Now, as any shrewd Honors student would be asking at this time, "what's the catch? If this is so cool, then why do so few people go this route for study abroad?" No catch. Well, catch-and-a-half. Only a handful of students can participate in each exchange program during a semester, but there is no significant financial difference between the exchange programs and the flagship study abroad programs.

While certainly the road less traveled, Honors students should bear in mind that "uncommon" does not necessarily translate to "difficult to work out." On the contrary, Hartman notes that he only "had to fill out USD's internal application and then apply to Aalto as an exchange student. I didn't have to put any effort into actually organizing the program as it was all done for me." The International Office elaborates on its website: "The University of San Diego has reciprocal exchange relationships with a number of outstanding international universities. Participants can fulfill major, minor, core, and other graduation requirements, are eligible to use their USD financial aid towards tuition and program fees, maintain their enrollment status at USD while abroad, and receive the same quality advising services at USD."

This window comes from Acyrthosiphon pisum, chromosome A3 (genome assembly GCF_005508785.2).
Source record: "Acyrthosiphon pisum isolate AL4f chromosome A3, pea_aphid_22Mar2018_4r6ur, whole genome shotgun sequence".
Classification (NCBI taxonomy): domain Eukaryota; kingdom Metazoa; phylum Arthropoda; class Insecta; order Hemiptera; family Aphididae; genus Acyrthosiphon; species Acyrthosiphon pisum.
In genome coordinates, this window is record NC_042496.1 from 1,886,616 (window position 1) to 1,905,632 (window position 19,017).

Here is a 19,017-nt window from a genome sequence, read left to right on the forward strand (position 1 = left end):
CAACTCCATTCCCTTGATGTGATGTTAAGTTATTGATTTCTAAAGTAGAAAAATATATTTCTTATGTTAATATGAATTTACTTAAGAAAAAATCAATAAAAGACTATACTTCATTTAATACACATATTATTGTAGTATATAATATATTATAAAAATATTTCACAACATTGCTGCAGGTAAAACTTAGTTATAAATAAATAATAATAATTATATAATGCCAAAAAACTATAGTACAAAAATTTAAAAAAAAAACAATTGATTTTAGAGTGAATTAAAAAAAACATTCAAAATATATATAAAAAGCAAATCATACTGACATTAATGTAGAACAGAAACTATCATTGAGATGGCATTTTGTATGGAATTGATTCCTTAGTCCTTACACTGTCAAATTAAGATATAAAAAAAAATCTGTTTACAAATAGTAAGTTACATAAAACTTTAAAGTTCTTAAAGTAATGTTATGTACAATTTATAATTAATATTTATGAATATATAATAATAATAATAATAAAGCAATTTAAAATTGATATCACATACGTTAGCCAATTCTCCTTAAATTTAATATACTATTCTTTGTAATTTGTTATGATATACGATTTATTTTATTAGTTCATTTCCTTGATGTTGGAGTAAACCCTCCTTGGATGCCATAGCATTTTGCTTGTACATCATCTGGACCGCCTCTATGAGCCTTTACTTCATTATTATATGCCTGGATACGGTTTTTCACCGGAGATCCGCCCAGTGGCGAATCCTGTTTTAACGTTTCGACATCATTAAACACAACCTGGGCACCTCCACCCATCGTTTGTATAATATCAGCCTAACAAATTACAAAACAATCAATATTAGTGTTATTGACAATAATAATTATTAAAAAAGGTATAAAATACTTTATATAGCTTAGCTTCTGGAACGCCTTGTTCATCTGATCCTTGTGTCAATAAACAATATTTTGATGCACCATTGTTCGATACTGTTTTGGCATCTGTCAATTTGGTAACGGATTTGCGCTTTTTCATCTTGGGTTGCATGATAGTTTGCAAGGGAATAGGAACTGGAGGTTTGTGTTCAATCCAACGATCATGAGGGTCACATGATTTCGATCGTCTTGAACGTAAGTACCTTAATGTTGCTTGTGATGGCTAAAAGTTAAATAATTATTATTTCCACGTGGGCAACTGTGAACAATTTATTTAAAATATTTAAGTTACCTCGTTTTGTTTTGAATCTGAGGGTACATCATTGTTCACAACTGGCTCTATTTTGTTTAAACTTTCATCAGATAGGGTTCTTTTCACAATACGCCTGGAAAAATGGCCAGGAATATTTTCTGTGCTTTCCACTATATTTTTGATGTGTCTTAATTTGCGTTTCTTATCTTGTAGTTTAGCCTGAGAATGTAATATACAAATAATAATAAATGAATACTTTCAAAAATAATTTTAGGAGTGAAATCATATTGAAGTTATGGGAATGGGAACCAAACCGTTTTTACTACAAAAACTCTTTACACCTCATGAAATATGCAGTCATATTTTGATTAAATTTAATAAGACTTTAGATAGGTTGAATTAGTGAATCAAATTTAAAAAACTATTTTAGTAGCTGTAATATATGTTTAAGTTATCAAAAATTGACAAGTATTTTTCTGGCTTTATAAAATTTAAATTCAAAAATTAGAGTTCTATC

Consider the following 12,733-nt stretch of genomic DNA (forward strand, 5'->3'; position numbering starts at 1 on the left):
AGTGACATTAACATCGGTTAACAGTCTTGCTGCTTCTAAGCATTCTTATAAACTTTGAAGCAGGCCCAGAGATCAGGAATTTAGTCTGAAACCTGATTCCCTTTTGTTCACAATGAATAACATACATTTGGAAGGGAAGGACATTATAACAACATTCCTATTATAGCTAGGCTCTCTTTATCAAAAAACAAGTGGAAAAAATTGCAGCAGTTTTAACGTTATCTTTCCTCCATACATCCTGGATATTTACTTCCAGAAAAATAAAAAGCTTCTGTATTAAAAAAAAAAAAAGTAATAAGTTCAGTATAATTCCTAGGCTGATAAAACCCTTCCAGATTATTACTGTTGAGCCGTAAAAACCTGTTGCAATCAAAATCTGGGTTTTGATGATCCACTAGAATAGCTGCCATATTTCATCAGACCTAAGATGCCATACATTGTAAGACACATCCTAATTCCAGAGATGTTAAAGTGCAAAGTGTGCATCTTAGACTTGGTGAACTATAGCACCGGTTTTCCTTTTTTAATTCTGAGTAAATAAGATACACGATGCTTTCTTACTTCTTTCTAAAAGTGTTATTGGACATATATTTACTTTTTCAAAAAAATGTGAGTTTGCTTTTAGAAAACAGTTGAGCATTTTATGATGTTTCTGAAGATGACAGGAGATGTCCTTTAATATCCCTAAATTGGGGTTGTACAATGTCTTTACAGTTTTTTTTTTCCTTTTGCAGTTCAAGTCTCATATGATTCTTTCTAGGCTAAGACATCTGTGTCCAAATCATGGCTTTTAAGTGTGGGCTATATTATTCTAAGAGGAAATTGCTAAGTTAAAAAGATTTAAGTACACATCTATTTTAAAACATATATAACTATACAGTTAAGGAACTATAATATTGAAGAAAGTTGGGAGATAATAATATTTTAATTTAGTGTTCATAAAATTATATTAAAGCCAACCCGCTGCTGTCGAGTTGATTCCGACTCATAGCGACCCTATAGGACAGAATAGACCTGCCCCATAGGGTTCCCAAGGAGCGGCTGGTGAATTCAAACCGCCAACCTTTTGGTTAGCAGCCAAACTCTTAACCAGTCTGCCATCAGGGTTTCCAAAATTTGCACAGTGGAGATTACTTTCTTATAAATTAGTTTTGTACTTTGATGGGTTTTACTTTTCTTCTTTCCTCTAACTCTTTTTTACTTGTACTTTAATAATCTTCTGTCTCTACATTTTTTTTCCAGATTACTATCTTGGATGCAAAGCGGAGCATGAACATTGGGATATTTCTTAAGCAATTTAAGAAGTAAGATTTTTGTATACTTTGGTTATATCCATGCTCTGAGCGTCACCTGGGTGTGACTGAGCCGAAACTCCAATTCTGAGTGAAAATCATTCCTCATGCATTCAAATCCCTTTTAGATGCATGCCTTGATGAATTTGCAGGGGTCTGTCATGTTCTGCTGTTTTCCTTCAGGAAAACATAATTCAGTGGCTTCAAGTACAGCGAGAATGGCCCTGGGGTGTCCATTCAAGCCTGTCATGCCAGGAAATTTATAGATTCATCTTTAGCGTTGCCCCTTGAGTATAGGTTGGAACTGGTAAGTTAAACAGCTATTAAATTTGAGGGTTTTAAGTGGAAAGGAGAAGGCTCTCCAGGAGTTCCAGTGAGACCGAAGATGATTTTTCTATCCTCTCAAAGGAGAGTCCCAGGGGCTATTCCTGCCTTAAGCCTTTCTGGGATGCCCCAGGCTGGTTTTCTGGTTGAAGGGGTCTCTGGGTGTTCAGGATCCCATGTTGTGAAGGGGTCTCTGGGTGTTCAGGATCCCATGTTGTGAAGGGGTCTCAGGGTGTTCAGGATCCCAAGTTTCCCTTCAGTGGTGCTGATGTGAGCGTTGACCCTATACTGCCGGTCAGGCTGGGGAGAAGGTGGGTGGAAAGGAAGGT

So, Kensington, Australia? Rio de Janeiro, Brazil? Lisbon, Portugal? Or, of course, Helsinki, Finland, anyone? In the words of J.R.R. Tolkien, "Home is behind, the world ahead, / And there are many paths to tread." Are you ready to choose yours?

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For more information, check out Jarett's travel blog. If you are interested in studying abroad in Finland, you can email Jarett.

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Director's Report

Dr. Jim Gump, Honors Program Director